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Wide Field Camera 3 Instrument Handbookfor Cycle 22 > Appendix C: Dithering and Mosaicking > C.2 WFC3 Patterns

C.2 WFC3 Patterns
A number of different types of patterns are available to support dithered and mosaicked WFC3 observations. The pre-defined patterns that have been implemented in APT are described in the Phase II Proposal Instructions, which are updated when the selection of a new cycle of proposals is announced. The WFC3 patterns in effect in APT at the time of publication of this Handbook are summarized here.
WFC3 dither patterns designed to subsample pixels can optionally be selected as secondary patterns when WFC3 patterns with larger steps are selected as primary patterns. WFC3 patterns can also be added as secondary patterns to any of the generic pattern types (BOX, LINE, SPIRAL). When combining patterns, the smaller dither pattern should be the secondary pattern to minimize the time spent moving the telescope. Due to geometric distortion (Appendix B:Geometric Distortion), a large mosaic step shifts some objects by an integer number of rows (or columns), and others by an integer plus some fraction of a pixel. The PSF is thus not evenly sampled in the overlap region of the two exposures, so a PSF-sampling dither should be added if spatial resolution is important.
Sets of exposures with offsets executed using patterns or POS TARGs are associated and combined automatically during calwf3 pipeline processing, as long as the same guide stars have been used for all exposures. Pointings must be contained within a diameter ~130 arcsec or less (depending on the availability of guide stars in the region) to use the same guide stars. Note that the rms pointing repeatability is significantly less accurate if different guide stars are used for some exposures. (See Appendix B of the DrizzlePac Handbook.)
The names and purposes of the patterns in effect in APT at the time of publication are given in Table C.1. (The initially adopted names of patterns have been preserved for continuity, although they do not always correspond to the distinction between dither steps and mosaic steps outlined above.) The small BOX dither patterns are designed to optimally sample the PSF when 4 steps are used. Since time constraints do not always permit visits to be broken into multiples of 4 steps, LINE dither patterns that optimally sample the PSF in 2 or 3 steps are also given. The BOX and LINE dither patterns are illustrated in WFC3 ISR 2010-09. For a full discussion and illustrations of patterns that optimally sample the PSF for different numbers of steps, see Section C.2 of the DrizzlePac Handbook.) Note that PSF sampling generally produces a more significant improvement for IR images than for UVIS images (see Section 6.6.1 and Section 7.6.1) The remainder of the patterns in Table C.1 are special-purpose mosaic patterns that are expected to be commonly needed. We have not defined patterns to deal with specific features in flats—notably, the circular dead spot on the IR detector (WFC3 ISR 2008-08) and the UVIS “droplets” (WFC3 ISR 2008-10). However, patterns that can be used to mitigate the effects of these artifacts are discussed in WFC3 ISR 2010-09.
Table C.1: Dithering and Mosaicking Patterns for WFC3.
The default specifications of the patterns are summarized in Table C.2. The equivalent POS TARG moves are summarized in Table C.3, along with the approximate number of pixels corresponding to these moves. The number of pixels was computed using only the linear distortion terms with coefficients measured at the center of each detector. This is an excellent approximation for small moves and for objects that remain in the central region of the detector. (See Figure B.1 and B.3 in Appendix B:Geometric Distortion.)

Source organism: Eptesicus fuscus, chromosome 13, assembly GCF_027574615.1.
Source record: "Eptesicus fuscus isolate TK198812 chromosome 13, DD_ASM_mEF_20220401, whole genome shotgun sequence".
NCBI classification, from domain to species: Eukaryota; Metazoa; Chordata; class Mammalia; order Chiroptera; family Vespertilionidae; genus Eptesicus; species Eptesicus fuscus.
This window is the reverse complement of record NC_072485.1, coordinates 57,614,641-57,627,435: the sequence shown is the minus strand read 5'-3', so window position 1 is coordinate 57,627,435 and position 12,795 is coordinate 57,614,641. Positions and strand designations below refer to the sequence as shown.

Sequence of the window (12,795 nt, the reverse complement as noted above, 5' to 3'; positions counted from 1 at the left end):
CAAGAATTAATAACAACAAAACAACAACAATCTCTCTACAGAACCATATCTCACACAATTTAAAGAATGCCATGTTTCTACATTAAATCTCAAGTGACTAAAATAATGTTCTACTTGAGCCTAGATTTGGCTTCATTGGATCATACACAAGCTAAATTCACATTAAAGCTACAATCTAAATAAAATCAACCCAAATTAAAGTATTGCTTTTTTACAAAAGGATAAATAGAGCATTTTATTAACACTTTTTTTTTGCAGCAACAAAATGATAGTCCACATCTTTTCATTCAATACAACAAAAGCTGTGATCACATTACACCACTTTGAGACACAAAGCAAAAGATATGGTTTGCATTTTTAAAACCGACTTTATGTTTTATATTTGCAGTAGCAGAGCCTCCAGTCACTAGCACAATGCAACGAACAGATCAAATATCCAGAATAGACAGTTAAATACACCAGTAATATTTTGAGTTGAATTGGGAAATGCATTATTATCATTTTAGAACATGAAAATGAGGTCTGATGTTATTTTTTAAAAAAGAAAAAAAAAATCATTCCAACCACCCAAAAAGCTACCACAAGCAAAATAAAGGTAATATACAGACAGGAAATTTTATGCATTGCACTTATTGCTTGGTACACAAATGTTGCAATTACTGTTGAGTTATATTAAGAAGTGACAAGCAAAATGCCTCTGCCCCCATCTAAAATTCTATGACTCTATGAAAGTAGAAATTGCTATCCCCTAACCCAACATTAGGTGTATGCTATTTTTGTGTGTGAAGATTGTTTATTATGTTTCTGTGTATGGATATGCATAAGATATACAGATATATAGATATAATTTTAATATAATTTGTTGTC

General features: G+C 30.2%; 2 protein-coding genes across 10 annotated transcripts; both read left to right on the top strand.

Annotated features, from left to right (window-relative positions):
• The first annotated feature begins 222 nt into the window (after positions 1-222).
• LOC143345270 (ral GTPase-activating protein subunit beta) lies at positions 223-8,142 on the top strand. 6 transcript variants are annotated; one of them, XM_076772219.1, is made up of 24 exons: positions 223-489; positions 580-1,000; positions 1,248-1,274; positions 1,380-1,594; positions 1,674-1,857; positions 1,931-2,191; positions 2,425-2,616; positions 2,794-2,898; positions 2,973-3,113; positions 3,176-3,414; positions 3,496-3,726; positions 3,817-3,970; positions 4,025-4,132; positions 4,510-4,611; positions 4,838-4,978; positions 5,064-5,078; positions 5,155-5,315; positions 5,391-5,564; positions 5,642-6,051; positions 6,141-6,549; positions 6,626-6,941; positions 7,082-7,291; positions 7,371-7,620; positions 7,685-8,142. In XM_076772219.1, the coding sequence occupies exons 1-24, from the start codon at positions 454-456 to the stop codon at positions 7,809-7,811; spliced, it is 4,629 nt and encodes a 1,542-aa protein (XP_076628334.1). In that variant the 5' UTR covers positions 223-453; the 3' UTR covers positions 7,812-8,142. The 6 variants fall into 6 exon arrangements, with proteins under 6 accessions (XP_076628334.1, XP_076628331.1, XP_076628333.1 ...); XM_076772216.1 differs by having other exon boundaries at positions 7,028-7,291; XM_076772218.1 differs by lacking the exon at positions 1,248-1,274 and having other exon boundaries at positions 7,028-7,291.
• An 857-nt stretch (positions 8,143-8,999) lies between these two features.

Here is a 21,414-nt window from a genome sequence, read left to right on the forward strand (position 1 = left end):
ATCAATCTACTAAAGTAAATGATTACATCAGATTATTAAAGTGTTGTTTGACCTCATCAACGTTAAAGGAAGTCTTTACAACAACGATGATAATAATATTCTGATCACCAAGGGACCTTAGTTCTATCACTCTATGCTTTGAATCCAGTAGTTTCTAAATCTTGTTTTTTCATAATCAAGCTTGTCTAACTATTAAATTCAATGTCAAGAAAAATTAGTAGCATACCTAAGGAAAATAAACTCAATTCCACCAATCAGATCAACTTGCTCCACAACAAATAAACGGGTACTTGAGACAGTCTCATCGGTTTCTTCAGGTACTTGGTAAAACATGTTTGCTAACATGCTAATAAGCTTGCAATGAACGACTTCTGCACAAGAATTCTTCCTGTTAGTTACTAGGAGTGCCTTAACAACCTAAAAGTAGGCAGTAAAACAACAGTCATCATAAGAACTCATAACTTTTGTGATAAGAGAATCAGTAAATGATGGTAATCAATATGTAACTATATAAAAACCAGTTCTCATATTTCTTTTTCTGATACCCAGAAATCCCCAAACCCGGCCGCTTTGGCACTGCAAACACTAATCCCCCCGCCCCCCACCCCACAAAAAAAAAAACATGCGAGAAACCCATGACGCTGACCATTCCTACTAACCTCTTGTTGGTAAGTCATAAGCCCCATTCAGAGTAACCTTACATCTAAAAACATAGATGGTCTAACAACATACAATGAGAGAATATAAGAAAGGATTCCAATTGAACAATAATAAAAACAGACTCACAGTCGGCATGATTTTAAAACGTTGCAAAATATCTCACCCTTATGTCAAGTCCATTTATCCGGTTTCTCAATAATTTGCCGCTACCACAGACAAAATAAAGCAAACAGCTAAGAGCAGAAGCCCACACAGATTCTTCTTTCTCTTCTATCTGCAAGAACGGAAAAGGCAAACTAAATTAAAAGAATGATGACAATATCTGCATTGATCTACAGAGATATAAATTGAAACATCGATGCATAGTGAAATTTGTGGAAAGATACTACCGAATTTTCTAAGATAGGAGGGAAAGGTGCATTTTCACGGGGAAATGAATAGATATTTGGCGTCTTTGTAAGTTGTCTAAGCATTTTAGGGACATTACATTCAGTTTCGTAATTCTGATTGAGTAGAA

Note that you can easily scale up the patterns in APT to make them larger; e.g, multiply the Point Spacing and Line Spacing of patterns with half-pixel sampling (WFC3-IR-DITHER-BOX-MIN, WFC3-IR-DITHER-LINE, WFC3-UVIS-DITHER-BOX, WFC3-UVIS-DITHER-LINE) by an odd number to preserve the half-pixel sampling. (This is equivalent to multiplying the POS TARGs and steps in pixels by that number.) You may want to do this, for example, to move a saturated persistence-generating core of a target by a greater distance than the minimal default distance.
Table C.2: Default values of the parameters that define the WFC3 convenience patterns
Table C.3: Steps in arcsec in the POS TARG frame and in detector pixels for the WFC3 convenience patterns.
For the IR detector, the linear relation between POS TARGs and pixels is simply
POS TARG X = a11 * x
POS TARG Y = b10 * y
where a11 ~ 0.1355 arcsec/pixel and b10 ~ 0.1211 arcsec/pixel near the center of the detector. For the UVIS detector, there is a cross-term that takes into account the fact that the projected axes are not perpendicular:
POS TARG X = a11 * x
POS TARG Y = b11 * x + b10 * y
where a11 ~ 0.0396 arcsec/pixel, b11 ~ 0.0027 arcsec/pixel, and b10 ~ 0.0395 arcsec/ pixel near the center of the detector. This relationship is illustrated in Figure C.1.
The values of these coefficients were derived using optical models and apply to the centers of the detectors. On-orbit geometric distortion solutions give marginally different coefficients (WFC3 ISR 2010-09). The corresponding changes in pixel steps in small dithers are insignificant. The corresponding changes in pixel steps in large dithers or mosaic steps are inconsequential, since non-linear distortion makes the step size in pixels variable over the detector.
Figure C.1: Transformation between image x,y coordinates (in pixel units) and X,Y coordinates (in arcsec) in the POS TARG frame. See also Figure 6.1.

Wide Field Camera 3 Instrument Handbookfor Cycle 22 > Appendix C: Dithering and Mosaicking > C.2 WFC3 Patterns

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